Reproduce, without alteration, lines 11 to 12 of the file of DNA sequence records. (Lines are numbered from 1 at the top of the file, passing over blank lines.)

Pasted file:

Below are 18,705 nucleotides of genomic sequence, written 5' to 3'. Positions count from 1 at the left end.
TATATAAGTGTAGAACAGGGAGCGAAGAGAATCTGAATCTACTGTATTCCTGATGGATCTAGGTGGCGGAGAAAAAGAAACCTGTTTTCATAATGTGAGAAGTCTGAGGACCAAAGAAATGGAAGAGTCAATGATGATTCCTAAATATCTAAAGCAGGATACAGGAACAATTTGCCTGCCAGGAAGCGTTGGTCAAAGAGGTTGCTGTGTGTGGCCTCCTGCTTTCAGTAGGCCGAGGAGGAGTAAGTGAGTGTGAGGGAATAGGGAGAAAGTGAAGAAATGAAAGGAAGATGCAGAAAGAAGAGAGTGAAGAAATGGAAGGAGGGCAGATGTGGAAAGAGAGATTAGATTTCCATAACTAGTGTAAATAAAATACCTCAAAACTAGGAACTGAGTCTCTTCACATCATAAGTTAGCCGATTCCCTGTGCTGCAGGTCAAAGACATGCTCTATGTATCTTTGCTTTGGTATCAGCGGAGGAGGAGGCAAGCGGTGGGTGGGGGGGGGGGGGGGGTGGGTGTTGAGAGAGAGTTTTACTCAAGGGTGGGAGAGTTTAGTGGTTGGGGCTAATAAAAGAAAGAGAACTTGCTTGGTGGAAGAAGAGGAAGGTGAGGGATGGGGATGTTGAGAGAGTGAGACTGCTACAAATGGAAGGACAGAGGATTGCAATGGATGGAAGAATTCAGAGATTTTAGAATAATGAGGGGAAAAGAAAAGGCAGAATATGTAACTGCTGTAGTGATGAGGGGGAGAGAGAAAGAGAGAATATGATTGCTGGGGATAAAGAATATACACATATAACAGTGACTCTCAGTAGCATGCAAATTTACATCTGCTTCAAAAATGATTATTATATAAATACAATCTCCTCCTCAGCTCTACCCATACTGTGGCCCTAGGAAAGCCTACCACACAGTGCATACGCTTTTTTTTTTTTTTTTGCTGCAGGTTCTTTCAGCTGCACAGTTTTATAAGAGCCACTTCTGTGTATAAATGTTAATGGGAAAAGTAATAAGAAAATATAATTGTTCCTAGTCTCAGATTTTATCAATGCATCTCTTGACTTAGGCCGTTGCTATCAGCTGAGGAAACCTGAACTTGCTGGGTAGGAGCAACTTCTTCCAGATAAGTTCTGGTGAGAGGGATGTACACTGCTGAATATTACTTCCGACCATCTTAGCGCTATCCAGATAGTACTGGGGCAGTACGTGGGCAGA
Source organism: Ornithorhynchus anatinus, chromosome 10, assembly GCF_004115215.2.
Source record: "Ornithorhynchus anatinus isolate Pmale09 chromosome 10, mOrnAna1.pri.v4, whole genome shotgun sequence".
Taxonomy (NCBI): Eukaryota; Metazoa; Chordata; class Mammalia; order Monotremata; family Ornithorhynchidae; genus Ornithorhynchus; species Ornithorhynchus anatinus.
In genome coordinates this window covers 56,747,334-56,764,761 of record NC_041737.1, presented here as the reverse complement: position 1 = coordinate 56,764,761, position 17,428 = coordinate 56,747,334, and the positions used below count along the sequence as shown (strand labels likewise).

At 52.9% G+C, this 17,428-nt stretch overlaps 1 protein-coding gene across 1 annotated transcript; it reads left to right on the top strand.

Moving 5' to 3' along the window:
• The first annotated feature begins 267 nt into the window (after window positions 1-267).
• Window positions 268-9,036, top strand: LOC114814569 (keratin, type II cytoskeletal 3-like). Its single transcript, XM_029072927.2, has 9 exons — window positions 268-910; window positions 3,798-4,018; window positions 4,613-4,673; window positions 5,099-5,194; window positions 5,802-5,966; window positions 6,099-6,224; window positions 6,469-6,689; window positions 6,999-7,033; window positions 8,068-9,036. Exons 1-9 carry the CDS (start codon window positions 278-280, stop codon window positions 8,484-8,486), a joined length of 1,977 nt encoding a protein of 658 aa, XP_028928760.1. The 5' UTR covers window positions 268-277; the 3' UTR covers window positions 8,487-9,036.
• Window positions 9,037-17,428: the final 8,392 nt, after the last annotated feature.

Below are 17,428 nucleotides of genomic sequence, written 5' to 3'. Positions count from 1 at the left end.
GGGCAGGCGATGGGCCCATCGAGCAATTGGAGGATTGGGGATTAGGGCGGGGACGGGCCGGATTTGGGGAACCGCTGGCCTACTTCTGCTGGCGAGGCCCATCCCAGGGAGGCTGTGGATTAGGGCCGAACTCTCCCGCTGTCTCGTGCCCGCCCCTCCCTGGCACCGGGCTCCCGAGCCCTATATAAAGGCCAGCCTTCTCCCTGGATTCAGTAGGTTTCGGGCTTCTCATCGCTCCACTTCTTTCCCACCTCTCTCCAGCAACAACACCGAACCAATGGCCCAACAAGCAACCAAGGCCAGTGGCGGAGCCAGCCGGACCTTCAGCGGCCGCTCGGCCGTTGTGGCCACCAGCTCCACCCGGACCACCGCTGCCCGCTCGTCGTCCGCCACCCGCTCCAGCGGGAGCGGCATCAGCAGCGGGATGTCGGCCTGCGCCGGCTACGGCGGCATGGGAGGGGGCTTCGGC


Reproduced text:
• Window positions 9,037-17,428: the final 8,392 nt, after the last annotated feature.

Below are 17,428 nucleotides of genomic sequence, written 5' to 3'. Positions count from 1 at the left end.